If that's not good enough, then obtain the required instruments and measure the local value to as many significant digits as you can. You may learn something interesting about your location. I once met a geologist whose job it was to measure g across a portion of West Africa. When I asked him who he worked for and why he was doing this, he basically refused to answer other than to say that one could infer the interior structure of the Earth from a gravimetric map prepared from his findings. Knowing this, one might then be able to identify structures where valuable minerals or petroleum might be found.
Like all professions, those in the gravity measuring business (gravimetry) have their own special jargon. The SI unit of acceleration is the meter per second squared [m/s2]. Split that into a hundred parts and you get the centimeter per second squared [cm/s2] also known as the gal [Gal] in honor of Galileo. (Note that the unit is written in lowercase as a word but is capitalized as a symbol.) Split that into a thousand parts and you get a milligal [mGal]. Since earth's gravity produces a surface acceleration of about 10 m/s2, a milligal is about 1 millionth of the value we're all used to. Measurements with this precision can be used to study changes in the Earth's crust, sea levels, ocean currents, polar ice, and groundwater. Push it a little bit further and it should be possible to detect changes in earth's atmosphere. Gravity is a weighty subject that will be discussed in more detail later in this book. The gal is an example of a Gaussian unit.
Don't confuse the phenomena of acceleration due to gravity with the unit of a similar name. The quantity g has a value that depends on location and is approximately…
g = 9.8 m/s2
…almost everywhere on the surface of the Earth. The unit g has the exact value of…
g = 9.80665 m/s2
They also use slightly different symbols. The defined unit uses the roman or upright g while the natural phenomena that varies with location uses the italic or oblique g. Don't confuse g with g.
As mentioned earlier, the value of 9.8 m/s2 with only two significant digits is valid for most of the surface of the Earth up to the altitude of commercial jet airliners, which is why it is used throughout this book. The value of 9.80665 m/s2 with six significant digits is the so called standard acceleration due to gravity or standard gravity. It's a value that works for latitudes around 45° and altitudes not too far above sea level. It's approximately the value for the acceleration due to gravity in Paris, France — the hometown of the International Bureau of Weights and Measures. The original idea was to establish a standard value for gravity so that units of mass, weight, and pressure could be related — a set of definitions that are now obsolete. The Bureau chose to make this definition work for where their laboratory was located. The old unit definitions died, but the value of standard gravity lives on. Now it's just an agreed upon value for making comparisons. It's a value close to what we experience in our everyday lives — just with way too much precision.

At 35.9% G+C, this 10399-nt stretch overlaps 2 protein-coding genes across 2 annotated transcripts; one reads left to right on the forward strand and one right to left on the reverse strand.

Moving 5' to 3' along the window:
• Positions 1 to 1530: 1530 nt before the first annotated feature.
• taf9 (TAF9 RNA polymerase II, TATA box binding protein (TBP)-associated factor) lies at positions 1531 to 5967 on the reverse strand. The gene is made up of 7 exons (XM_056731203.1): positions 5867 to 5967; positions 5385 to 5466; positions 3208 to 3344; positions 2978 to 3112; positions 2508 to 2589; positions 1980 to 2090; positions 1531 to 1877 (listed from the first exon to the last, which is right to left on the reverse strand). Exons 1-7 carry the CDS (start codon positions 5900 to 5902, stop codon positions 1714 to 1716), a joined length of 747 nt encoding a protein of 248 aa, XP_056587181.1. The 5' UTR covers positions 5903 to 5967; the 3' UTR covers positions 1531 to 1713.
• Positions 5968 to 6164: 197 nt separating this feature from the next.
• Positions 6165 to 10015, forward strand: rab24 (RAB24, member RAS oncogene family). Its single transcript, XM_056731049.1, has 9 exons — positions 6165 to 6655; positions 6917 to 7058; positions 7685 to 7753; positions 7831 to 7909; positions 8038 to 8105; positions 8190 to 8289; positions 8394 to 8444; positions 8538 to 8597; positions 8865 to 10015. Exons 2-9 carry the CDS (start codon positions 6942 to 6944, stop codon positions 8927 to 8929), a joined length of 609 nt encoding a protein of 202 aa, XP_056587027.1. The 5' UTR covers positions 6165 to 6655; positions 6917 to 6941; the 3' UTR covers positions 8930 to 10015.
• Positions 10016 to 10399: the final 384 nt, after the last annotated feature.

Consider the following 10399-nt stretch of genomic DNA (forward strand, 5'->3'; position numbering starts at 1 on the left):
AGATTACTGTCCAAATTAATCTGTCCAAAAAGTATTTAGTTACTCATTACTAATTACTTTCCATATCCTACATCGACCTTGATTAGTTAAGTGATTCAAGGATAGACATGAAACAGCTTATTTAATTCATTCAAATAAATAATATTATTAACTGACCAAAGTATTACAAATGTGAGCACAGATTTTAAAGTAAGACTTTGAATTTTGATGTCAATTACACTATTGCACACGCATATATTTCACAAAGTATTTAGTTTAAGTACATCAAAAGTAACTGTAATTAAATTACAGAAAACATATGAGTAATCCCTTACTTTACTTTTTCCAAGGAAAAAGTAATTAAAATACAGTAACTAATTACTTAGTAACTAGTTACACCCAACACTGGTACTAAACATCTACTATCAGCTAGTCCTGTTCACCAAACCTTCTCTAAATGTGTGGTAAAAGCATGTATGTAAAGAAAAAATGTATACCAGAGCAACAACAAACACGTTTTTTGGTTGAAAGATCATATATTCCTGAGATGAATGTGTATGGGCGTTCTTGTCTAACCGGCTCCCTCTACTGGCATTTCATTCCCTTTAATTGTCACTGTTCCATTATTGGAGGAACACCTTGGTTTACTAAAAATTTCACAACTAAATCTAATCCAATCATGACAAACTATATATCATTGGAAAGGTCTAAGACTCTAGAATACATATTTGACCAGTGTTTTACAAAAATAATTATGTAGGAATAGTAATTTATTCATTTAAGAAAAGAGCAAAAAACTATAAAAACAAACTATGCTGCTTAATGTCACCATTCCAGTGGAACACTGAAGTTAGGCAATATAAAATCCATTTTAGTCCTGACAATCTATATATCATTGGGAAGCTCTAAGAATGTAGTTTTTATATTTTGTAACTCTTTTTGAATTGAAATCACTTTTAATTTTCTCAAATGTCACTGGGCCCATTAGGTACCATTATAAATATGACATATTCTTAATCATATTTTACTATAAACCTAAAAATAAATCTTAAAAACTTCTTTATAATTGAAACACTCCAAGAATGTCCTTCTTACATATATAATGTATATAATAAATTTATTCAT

Some books recommend a compromise precision of 9.81 m/s2 with three significant digits for calculations, but this book does not. At my location in New York City, the acceleration due to gravity is 9.80 m/s2. Rounding standard gravity to 9.81 m/s2 is wrong for my location. The same is true all the way south to the equator where gravity is 9.76 m/s2 at sea level — 9.81 m/s2 is just too big. Head north of NYC and gravity gets closer and closer to 9.81 m/s2 until eventually it is. This is great for Canadians living near the US border, but then it keeps going up as you head further north. At the north pole (and the south pole too) things really break down. The gravity there is a whopping 9.86 m/s2, which doesn't even round to my suggested value of 9.8 m/s2. 9.81 m/s2 is in the middle of these two extremes, but that's not the same as calling it an average. It would be true to say that…
g = 9.81±0.05 m/s2
…on the surface of the Earth.
Here are my suggestions. Use the value of 9.8 m/s2 with two significant digits for calculations on the surface of the Earth unless a value of gravity is otherwise specified. This seems reasonable. Use the value of 9.80665 m/s2 with six significant digits only when you want to convert m/s2 to g. This is the law.
The unit g is often used to measure the acceleration of a reference frame. "Say what?" This is technical language that will be elaborated upon later in another section of this book, but I will explain it with examples for now. As I write this, I'm sitting in front of my computer in my home office. Gravity is drawing my body down into my office chair, my arms toward the desk, and my fingers toward the keyboard. This is the normal 1 g (one gee) world we're all accustomed to. I could take a laptop computer with me to an amusement park, get on a roller coaster, and try to get some writing done there. Gravity works on a roller coaster just as it does at home, but since the roller coaster is accelerating up and down (not to mention side to side) the sensation of normal earth gravity is lost. There will be times when I feel heavier than normal and times when I fell lighter than normal. These correspond to periods of more than one g and less than one g. I could also take my laptop with me on a trip to outer space. After a brief period of 2 or 3 g (two or three gees) accelerating away from the surface of the Earth, most space journeys are spent in conditions of apparent weightlessness or 0 g (zero gee). This happens not because gravity stops working (gravity has infinite range and is never repulsive), but because a spacecraft is an accelerating reference frame. As I said earlier, this concept will be discussed more thoroughly in a later section of this book.